NEW LOOK FOR BIRTHPLACE OF AUSTRALIAN AVIATION
The birthplace of powered flight in Australia has a new look thanks to support from the Andrews Labor Government’s Growing Suburbs Fund.
The redeveloped Stan Payne Reserve in Diggers’ Rest was officially opened by Sunbury MP Josh Bull on behalf of Local Government Minister Shaun Leane today.
On 18 March 1910 world-famous escapologist Harry Houdini became the first person to make a powered flight in Australia, taking off three times from a paddock at the site, now the entrance to the Diggers’ Rest township.
The revitalisation of the historic reserve received $400,000 from the 2018-19 round of the Andrews Labor Government’s Growing Suburbs Fund, which supports the creation of community connections, enhanced services, and provides greater opportunities at the local level.
New signage tells the historic story of the first flight, alongside redeveloped shelters, paths, shade and landscaping to make the reserve more welcoming and connected to the township.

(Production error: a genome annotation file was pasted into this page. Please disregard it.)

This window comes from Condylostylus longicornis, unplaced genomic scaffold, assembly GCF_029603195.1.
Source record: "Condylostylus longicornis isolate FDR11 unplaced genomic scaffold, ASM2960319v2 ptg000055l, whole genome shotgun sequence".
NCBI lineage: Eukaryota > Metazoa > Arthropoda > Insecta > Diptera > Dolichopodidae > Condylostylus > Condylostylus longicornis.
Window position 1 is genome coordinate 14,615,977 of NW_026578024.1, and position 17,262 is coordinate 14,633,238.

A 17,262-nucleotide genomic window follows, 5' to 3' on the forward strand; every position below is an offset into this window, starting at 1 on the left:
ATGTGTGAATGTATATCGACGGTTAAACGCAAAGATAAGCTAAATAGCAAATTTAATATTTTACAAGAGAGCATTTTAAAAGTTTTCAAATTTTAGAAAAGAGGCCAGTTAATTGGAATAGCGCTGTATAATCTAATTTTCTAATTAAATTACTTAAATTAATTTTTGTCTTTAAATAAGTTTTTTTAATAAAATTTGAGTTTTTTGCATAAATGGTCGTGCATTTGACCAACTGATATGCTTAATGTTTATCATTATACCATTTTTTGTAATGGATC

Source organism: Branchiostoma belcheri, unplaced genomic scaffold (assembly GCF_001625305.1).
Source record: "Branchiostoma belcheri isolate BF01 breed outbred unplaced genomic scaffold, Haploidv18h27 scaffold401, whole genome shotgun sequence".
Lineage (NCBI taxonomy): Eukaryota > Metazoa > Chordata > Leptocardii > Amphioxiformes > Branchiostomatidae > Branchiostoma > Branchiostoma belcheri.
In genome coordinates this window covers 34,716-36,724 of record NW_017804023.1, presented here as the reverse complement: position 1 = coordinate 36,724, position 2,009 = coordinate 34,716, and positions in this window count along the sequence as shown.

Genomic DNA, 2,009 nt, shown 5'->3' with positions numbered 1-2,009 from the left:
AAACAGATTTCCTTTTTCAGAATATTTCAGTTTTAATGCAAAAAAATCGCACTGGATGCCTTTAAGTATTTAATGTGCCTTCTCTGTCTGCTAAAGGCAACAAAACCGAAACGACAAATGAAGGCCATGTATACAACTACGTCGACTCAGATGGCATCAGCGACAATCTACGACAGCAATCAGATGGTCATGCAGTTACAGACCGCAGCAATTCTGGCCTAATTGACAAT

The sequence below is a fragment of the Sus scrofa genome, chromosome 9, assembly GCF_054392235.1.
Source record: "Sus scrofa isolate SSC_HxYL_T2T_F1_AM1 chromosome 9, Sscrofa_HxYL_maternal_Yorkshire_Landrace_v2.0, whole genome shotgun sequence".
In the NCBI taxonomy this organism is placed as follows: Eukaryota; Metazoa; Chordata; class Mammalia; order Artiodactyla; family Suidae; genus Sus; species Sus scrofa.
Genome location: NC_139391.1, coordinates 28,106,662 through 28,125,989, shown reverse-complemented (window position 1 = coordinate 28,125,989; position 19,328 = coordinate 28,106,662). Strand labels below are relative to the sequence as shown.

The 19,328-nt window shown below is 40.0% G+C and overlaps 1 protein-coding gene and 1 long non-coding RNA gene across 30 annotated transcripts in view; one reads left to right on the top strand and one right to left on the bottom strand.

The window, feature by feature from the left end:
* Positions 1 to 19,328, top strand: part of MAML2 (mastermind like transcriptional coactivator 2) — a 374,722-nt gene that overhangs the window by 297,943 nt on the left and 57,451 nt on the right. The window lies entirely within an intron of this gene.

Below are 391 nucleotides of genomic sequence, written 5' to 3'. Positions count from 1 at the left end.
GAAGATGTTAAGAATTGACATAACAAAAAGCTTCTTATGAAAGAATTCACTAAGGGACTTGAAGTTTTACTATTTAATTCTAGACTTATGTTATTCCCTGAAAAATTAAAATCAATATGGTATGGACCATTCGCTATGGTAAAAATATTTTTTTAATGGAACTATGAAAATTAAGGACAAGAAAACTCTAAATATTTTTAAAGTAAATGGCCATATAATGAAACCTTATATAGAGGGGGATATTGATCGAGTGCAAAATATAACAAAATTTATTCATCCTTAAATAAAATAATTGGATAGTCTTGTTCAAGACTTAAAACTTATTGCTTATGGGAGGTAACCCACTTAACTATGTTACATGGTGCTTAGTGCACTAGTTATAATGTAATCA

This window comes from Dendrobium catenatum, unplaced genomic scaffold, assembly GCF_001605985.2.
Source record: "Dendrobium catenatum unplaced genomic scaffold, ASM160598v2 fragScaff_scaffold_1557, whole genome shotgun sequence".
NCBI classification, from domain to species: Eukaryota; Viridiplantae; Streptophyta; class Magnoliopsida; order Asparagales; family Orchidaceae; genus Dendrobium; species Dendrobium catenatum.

The $800,000 upgrade was delivered by the Melton City Council, which contributed $400,000 towards the project.
The Growing Suburbs Fund has invested more than $31.6 million into the Melton City Council for 28 projects since 2015.
More information on the Growing Suburbs Fund is available at: localgovernment.vic.gov.au/grants/growing-suburbs-fund
Quotes attributable to Minister for Local Government Shaun Leane
“The Victorian Government’s Growing Suburbs Fund provides crucial community infrastructure and is delivering results for local communities”
“This is a revitalisation of an important area for the fast-growing Diggers’ Rest community – not to mention a historic site – and it’s great the Growing Suburbs Fund helped to make it happen.”
Quotes attributable to Member for Sunbury Josh Bull
“It’s great to see the Victorian Government’s Growing Suburbs Fund delivering projects like this for fast-growing communities like ours.”
“The new-look Stan Payne Reserve is a great new place for children to play and be active and residents to gather to be more connected to their community and its history.”